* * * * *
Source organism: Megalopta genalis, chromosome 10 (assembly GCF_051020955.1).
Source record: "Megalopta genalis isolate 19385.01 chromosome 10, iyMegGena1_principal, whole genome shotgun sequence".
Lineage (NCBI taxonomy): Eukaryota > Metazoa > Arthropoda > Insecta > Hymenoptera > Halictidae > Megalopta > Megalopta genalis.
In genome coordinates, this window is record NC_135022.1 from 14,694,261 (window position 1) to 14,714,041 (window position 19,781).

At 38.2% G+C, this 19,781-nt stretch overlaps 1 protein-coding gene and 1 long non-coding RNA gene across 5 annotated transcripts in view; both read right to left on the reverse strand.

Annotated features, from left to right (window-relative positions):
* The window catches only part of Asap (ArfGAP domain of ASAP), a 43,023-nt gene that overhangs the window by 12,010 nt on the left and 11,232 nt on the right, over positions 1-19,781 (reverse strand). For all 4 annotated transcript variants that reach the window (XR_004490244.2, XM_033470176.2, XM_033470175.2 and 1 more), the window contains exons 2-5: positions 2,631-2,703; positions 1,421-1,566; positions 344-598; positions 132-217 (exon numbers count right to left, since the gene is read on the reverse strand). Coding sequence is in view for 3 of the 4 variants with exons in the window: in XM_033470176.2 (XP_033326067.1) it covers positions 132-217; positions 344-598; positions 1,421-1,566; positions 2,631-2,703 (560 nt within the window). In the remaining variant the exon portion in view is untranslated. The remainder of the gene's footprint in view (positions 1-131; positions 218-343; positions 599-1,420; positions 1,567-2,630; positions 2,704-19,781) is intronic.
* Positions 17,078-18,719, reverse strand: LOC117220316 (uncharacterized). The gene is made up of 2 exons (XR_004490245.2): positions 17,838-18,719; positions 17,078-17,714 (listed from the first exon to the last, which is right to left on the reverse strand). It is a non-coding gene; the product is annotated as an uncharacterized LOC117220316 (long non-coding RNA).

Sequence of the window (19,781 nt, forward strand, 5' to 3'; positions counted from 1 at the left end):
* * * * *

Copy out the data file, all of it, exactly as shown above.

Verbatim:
Source organism: Megalopta genalis, chromosome 10 (assembly GCF_051020955.1).
Source record: "Megalopta genalis isolate 19385.01 chromosome 10, iyMegGena1_principal, whole genome shotgun sequence".
Lineage (NCBI taxonomy): Eukaryota > Metazoa > Arthropoda > Insecta > Hymenoptera > Halictidae > Megalopta > Megalopta genalis.
In genome coordinates, this window is record NC_135022.1 from 14,694,261 (window position 1) to 14,714,041 (window position 19,781).

At 38.2% G+C, this 19,781-nt stretch overlaps 1 protein-coding gene and 1 long non-coding RNA gene across 5 annotated transcripts in view; both read right to left on the reverse strand.

Annotated features, from left to right (window-relative positions):
* The window catches only part of Asap (ArfGAP domain of ASAP), a 43,023-nt gene that overhangs the window by 12,010 nt on the left and 11,232 nt on the right, over positions 1-19,781 (reverse strand). For all 4 annotated transcript variants that reach the window (XR_004490244.2, XM_033470176.2, XM_033470175.2 and 1 more), the window contains exons 2-5: positions 2,631-2,703; positions 1,421-1,566; positions 344-598; positions 132-217 (exon numbers count right to left, since the gene is read on the reverse strand). Coding sequence is in view for 3 of the 4 variants with exons in the window: in XM_033470176.2 (XP_033326067.1) it covers positions 132-217; positions 344-598; positions 1,421-1,566; positions 2,631-2,703 (560 nt within the window). In the remaining variant the exon portion in view is untranslated. The remainder of the gene's footprint in view (positions 1-131; positions 218-343; positions 599-1,420; positions 1,567-2,630; positions 2,704-19,781) is intronic.
* Positions 17,078-18,719, reverse strand: LOC117220316 (uncharacterized). The gene is made up of 2 exons (XR_004490245.2): positions 17,838-18,719; positions 17,078-17,714 (listed from the first exon to the last, which is right to left on the reverse strand). It is a non-coding gene; the product is annotated as an uncharacterized LOC117220316 (long non-coding RNA).

Sequence of the window (19,781 nt, forward strand, 5' to 3'; positions counted from 1 at the left end):